Mumbai Sex Workers’ Daughters Tell Their Story at Edinburgh

By Patrick Brogan

A group of young ladies that grew up as daughters of sex workers in Mumbai are going to the Edinburgh Fringe Festival to tell their story in the form of theatre. They use theatre to give their interpretations of what success means.

The BBC produced a short clip whereby some of the girls give a short introduction of what takes place and their background. These girls joined an organisation called Kranki which houses and educates the girls but also seeks to empower them.

Sandhya explained how she felt safe in the red-light district as it was a community and they were cared for. All this changed when she started school. She was raped at the age of ten and this abuse continued for a long time after. Sandhya was separated and put in classes by herself because of her background and the fact she had darker skin than the other girls.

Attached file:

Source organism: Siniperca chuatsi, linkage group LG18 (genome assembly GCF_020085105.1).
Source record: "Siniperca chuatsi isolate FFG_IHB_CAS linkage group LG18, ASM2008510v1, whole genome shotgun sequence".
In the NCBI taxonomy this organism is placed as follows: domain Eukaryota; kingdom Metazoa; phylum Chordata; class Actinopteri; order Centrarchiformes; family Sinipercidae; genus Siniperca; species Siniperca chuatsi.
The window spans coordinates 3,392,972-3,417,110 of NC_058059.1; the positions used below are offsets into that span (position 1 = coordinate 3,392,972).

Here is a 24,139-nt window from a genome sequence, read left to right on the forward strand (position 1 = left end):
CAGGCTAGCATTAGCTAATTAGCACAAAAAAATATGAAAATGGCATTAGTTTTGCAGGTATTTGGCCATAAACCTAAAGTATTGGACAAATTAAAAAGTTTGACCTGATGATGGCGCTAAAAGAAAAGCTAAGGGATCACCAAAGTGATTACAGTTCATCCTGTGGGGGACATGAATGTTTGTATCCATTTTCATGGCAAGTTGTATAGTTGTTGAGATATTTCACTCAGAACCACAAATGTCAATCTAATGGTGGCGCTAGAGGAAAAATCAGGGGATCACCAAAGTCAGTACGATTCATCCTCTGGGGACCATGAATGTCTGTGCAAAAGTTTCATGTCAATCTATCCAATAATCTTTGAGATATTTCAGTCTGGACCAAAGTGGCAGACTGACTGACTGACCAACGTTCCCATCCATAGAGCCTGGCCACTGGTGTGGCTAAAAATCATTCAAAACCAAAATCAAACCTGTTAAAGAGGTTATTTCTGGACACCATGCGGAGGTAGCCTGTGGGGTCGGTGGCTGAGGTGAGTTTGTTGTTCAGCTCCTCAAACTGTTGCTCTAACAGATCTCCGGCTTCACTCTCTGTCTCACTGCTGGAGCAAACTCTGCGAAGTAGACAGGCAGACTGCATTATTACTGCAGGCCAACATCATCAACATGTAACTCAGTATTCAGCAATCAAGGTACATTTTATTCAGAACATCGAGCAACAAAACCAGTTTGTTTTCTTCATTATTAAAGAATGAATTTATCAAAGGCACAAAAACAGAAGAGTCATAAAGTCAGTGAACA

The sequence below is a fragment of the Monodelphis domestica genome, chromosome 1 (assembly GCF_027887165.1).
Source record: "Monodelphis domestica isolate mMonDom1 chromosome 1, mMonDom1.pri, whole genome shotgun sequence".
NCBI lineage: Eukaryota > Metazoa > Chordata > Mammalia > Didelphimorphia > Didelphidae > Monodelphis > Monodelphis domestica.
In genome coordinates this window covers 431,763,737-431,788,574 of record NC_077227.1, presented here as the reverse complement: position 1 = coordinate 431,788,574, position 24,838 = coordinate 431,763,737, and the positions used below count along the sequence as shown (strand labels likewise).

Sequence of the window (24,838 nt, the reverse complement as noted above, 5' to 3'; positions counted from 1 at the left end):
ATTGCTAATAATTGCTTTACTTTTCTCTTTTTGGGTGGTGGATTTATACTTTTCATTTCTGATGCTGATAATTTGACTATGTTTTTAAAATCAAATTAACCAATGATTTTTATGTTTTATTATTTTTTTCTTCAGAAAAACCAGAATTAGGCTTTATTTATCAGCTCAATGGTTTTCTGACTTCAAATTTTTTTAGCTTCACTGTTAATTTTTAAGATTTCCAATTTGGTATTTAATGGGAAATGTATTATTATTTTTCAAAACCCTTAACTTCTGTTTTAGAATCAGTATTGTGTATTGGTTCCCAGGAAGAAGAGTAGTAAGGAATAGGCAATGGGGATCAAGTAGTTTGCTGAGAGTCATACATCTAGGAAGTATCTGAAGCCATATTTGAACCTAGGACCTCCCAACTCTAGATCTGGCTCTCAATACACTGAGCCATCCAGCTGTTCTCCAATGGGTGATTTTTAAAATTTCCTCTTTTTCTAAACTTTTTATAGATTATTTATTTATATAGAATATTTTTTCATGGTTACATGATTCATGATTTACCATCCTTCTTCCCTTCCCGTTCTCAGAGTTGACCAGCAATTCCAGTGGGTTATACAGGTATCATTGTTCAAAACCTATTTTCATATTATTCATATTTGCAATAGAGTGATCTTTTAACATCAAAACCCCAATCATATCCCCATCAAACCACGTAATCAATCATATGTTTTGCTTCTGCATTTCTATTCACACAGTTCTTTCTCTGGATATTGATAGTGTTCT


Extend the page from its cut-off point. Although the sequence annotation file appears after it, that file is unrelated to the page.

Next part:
Rani, aged 16, told her story. She had a falling out with her mother after she brought home her step-father. Both mother and daughter suffered almost daily abuse. Rani’s definition of success is letting go of anger. She added that the greatest gift you can give your self or anyone else is forgiveness. An extremely powerful message.

India had a serious problem with prostitution, particularly Mumbai. The Kamathipura red-light district was home to more than 50,000 prostitutes in 1992. Thankfully, the number is greatly reduced today, down to a thousand or so. This is due to the gentrification of the area and local government intervention due to fears of the spread of AIDS.


For more, subscribe to, or check out our social media accounts;

Facebook – Twitter – Instagram – Soundcloud – The Tube of You


Leave a Reply

This site uses Akismet to reduce spam. Learn how your comment data is processed.